Larry Cohen & Olga Torrey

North Carolina: Wrecks & Sharks

March 12, 2018 - 10:04
The story is found: 
on page 23

The waters off the coast of the US state of North Carolina are treacherous. Bad weather, rough seas, heavy current and inlets that are difficult to navigate are common. So why do underwater explorers consider this area to be a world-class dive destination? Because when you do get offshore, it is extraordinary.

Visibility varies but can be more than 30m (100ft). The best diving conditions are between June and October, with late June to early August being the best.

Review of Sony RX100 V Underwater

August 23, 2017 - 13:23
The story is found: 
on page 83

Serious underwater photographers travel with large cameras in huge housings. They also need different lenses, ports, lighting and other accessories. As housings for small point-and-shoot cameras became accessible, underwater photography became very popular. In the past, these cameras had many limitations. Small sensor size and slow auto-focus were drawbacks.

This compact camera is only 4.0 x 2.3 x 1.6 inches and weighs 10.55oz. The camera has a large 1-inch CMOS sensor that produces a huge 20.1-megapixel image. Because of the processor, image quality is outstanding and low light performance is excellent, with low noise levels.

Mexico's Cozumel Island and Riviera Maya

March 02, 2017 - 10:41
The story is found: 
on page 15

Mexico has much to offer the traveling diver. The Yucatán Peninsula and Cozumel Island are close to each other and are a perfect combination for a dive trip. While Cozumel has the largest reef in the northern hemisphere, the Yucatán Peninsula has some of the best cavern and cave diving in the world, many of which are found in the Riviera Maya district located on the coast.

To explore both the mainland and the island, you can fly into Cancun. From there, it is a 65km (41mi) drive to Playa del Carmen. From here, you can take a 45-minute ferry over to Cozumel.

Mexico's La Paz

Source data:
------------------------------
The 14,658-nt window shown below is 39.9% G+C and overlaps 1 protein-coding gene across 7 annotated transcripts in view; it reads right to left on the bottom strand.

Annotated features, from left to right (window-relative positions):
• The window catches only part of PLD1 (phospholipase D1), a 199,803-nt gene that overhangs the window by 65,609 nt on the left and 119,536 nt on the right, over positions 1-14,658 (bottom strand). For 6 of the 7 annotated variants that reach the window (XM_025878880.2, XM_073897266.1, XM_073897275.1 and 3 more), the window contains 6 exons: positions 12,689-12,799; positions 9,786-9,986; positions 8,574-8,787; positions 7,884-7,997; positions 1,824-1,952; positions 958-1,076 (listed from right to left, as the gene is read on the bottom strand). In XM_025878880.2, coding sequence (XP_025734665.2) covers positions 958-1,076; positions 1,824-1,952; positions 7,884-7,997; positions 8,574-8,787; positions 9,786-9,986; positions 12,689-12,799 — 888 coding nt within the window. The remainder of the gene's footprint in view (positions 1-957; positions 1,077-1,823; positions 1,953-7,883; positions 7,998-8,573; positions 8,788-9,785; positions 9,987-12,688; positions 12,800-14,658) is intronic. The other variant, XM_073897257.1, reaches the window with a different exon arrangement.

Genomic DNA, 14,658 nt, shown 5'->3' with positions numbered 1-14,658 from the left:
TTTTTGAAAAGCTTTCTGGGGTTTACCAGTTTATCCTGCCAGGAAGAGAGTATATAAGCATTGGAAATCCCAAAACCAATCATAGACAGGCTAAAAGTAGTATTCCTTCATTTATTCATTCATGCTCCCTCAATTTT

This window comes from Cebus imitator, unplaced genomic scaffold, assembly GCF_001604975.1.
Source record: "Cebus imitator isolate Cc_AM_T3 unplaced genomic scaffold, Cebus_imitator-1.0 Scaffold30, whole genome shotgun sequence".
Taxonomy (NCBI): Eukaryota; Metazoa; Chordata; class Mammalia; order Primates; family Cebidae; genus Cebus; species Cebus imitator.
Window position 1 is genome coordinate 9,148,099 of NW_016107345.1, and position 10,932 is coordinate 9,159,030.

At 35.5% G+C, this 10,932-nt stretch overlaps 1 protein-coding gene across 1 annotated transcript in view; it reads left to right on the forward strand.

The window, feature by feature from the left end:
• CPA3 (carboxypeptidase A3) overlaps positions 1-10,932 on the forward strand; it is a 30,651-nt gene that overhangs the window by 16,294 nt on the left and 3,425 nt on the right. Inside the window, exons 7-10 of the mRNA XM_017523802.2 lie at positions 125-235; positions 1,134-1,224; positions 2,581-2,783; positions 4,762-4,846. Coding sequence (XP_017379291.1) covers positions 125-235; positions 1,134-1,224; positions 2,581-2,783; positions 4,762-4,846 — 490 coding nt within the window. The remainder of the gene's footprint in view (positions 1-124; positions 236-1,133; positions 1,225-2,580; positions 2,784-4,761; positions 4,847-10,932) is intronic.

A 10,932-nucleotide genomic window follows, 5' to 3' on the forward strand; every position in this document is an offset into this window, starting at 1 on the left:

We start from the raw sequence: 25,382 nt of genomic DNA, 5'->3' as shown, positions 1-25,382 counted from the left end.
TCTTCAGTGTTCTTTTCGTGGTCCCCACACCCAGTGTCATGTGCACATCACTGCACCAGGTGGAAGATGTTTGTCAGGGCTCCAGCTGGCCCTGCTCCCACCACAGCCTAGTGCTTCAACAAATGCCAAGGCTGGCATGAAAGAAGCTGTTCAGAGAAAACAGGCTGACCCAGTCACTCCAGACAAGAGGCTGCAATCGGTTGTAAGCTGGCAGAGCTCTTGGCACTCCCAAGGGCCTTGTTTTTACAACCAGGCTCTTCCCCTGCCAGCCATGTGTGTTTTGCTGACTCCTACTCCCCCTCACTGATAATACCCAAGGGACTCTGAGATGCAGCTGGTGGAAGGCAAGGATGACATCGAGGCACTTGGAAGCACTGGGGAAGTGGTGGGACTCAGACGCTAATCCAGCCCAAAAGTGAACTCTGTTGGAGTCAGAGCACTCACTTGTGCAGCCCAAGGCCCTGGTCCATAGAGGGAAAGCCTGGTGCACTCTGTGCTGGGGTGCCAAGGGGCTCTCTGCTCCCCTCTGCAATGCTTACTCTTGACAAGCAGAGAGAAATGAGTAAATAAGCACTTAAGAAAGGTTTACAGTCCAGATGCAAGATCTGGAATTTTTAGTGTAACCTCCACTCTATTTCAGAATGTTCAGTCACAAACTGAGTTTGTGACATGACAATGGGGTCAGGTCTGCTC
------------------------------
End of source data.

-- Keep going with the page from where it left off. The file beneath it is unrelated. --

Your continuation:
February 25, 2016 - 16:45
The story is found: 
on page 39

Baja California is a peninsula in the western section of Mexico. The peninsula has the Pacific Ocean to the west and is separated from the mainland by the Gulf of California (also known as the Sea of Cortez) to the east. These waters are home to 39 percent of the world's marine mammal species. Nine hundred species of fish and five of the world’s seven endangered species of sea turtles live here.

In the north are the cities of Mexicali, Ensenada and Tijuana. California's San Diego is just across the border. Many liveaboard dive boats disembark from Ensenada. In the south is the city of Cabo San Lucas. Cabo is a party town that feels more like a city in the United States than in Mexico.

Thousand Islands Wrecks of St. Lawrence River

June 12, 2015 - 16:32
The story is found: 
on page 45

Within a day’s drive from New York City is a wreck junkie heaven, with numerous shipwrecks to explore along the St. Lawrence River on the US-Canadian border, in the area called the Thousand Islands. Larry Cohen and Olga Torrey give a sampling of the wrecks in the region popular with both the American and Canadian diving communities.

New York, New York—the city so nice they named it twice. There are so many activities in New York City, but scuba diving? No dive boats leave from Manhattan, but with three dive clubs and many dive stores, New York has a large diving community.

Malpelo Island Revisited

January 05, 2015 - 22:46
The story is found: 
on page 41

The main reason for diving Malpelo Island is the sharks. The area is known for large schools of hammerheads, silky sharks, Galapagos and whitetip sharks. In the winter there is a population of sand tigers, and in late summer and fall, whale sharks call these waters their home. Other large pelagics can also be viewed. Tuna, jacks and eagle rays are not uncommon, with the occasional manta ray making an appearance.

The reason for all of this large life is an abundance of food being brought in by strong ocean currents. So diving conditions are not easy. Currents could be very strong and visibility clouded by all the nutrients in the water. But this is the price to pay for hanging out with the big boys.

Have Camera, Will Travel

October 21, 2014 - 20:04
The story is found: 
on page 86

Anyone who has been on an airplane in the last five years knows the number of bags and weight limits keeps dwindling. This is very problematic for the traveling photographer. Add scuba gear and housings and the problem multiplies.

I have been an Olympus DSLR user for many years. I continued to use the Olympus E-620 after the camera was discontinued and the system was no longer supported.

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